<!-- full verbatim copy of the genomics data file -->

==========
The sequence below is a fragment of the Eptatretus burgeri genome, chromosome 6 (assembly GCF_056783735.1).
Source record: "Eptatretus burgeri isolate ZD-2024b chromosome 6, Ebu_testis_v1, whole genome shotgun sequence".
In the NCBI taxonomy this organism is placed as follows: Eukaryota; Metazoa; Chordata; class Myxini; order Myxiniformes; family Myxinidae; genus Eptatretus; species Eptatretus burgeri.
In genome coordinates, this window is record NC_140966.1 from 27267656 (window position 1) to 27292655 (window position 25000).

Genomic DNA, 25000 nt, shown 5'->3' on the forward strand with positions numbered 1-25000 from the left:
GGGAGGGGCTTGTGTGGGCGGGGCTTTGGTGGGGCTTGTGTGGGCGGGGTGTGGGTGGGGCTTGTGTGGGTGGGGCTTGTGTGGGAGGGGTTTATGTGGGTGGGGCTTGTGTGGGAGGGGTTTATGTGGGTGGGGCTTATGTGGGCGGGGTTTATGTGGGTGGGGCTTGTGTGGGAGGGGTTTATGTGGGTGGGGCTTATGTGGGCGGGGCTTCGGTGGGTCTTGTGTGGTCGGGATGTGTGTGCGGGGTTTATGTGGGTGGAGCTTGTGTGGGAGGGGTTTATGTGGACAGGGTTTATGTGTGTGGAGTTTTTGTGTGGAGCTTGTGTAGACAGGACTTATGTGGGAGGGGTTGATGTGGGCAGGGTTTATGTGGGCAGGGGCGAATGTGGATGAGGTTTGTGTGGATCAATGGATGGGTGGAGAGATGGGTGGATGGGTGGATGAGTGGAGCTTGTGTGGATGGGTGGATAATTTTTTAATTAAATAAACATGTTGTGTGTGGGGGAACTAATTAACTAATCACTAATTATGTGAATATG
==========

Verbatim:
The sequence below is a fragment of the Eptatretus burgeri genome, chromosome 6 (assembly GCF_056783735.1).
Source record: "Eptatretus burgeri isolate ZD-2024b chromosome 6, Ebu_testis_v1, whole genome shotgun sequence".
In the NCBI taxonomy this organism is placed as follows: Eukaryota; Metazoa; Chordata; class Myxini; order Myxiniformes; family Myxinidae; genus Eptatretus; species Eptatretus burgeri.
In genome coordinates, this window is record NC_140966.1 from 27267656 (window position 1) to 27292655 (window position 25000).

Genomic DNA, 25000 nt, shown 5'->3' on the forward strand with positions numbered 1-25000 from the left:
GGGAGGGGCTTGTGTGGGCGGGGCTTTGGTGGGGCTTGTGTGGGCGGGGTGTGGGTGGGGCTTGTGTGGGTGGGGCTTGTGTGGGAGGGGTTTATGTGGGTGGGGCTTGTGTGGGAGGGGTTTATGTGGGTGGGGCTTATGTGGGCGGGGTTTATGTGGGTGGGGCTTGTGTGGGAGGGGTTTATGTGGGTGGGGCTTATGTGGGCGGGGCTTCGGTGGGTCTTGTGTGGTCGGGATGTGTGTGCGGGGTTTATGTGGGTGGAGCTTGTGTGGGAGGGGTTTATGTGGACAGGGTTTATGTGTGTGGAGTTTTTGTGTGGAGCTTGTGTAGACAGGACTTATGTGGGAGGGGTTGATGTGGGCAGGGTTTATGTGGGCAGGGGCGAATGTGGATGAGGTTTGTGTGGATCAATGGATGGGTGGAGAGATGGGTGGATGGGTGGATGAGTGGAGCTTGTGTGGATGGGTGGATAATTTTTTAATTAAATAAACATGTTGTGTGTGGGGGAACTAATTAACTAATCACTAATTATGTGAATATG